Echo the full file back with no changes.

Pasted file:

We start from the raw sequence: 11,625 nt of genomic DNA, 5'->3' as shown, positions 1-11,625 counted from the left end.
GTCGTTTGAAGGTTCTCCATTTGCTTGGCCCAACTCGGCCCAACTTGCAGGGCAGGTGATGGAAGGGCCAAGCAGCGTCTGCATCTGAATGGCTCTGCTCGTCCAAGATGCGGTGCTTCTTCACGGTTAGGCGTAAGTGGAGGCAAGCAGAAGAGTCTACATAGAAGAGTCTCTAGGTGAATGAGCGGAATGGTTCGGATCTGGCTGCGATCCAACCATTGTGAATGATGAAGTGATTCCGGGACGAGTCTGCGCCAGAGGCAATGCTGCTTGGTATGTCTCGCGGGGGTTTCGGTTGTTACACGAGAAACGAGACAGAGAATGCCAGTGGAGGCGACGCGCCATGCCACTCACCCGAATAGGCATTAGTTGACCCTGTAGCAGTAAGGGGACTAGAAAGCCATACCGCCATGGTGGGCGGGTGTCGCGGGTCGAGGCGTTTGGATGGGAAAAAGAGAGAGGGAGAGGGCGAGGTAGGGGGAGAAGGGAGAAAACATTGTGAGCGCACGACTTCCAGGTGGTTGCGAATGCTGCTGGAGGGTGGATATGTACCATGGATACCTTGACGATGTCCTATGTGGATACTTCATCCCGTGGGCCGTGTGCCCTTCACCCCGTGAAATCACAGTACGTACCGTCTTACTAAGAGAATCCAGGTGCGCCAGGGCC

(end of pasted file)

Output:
We start from the raw sequence: 11,625 nt of genomic DNA, 5'->3' as shown, positions 1-11,625 counted from the left end.
GTCGTTTGAAGGTTCTCCATTTGCTTGGCCCAACTCGGCCCAACTTGCAGGGCAGGTGATGGAAGGGCCAAGCAGCGTCTGCATCTGAATGGCTCTGCTCGTCCAAGATGCGGTGCTTCTTCACGGTTAGGCGTAAGTGGAGGCAAGCAGAAGAGTCTACATAGAAGAGTCTCTAGGTGAATGAGCGGAATGGTTCGGATCTGGCTGCGATCCAACCATTGTGAATGATGAAGTGATTCCGGGACGAGTCTGCGCCAGAGGCAATGCTGCTTGGTATGTCTCGCGGGGGTTTCGGTTGTTACACGAGAAACGAGACAGAGAATGCCAGTGGAGGCGACGCGCCATGCCACTCACCCGAATAGGCATTAGTTGACCCTGTAGCAGTAAGGGGACTAGAAAGCCATACCGCCATGGTGGGCGGGTGTCGCGGGTCGAGGCGTTTGGATGGGAAAAAGAGAGAGGGAGAGGGCGAGGTAGGGGGAGAAGGGAGAAAACATTGTGAGCGCACGACTTCCAGGTGGTTGCGAATGCTGCTGGAGGGTGGATATGTACCATGGATACCTTGACGATGTCCTATGTGGATACTTCATCCCGTGGGCCGTGTGCCCTTCACCCCGTGAAATCACAGTACGTACCGTCTTACTAAGAGAATCCAGGTGCGCCAGGGCC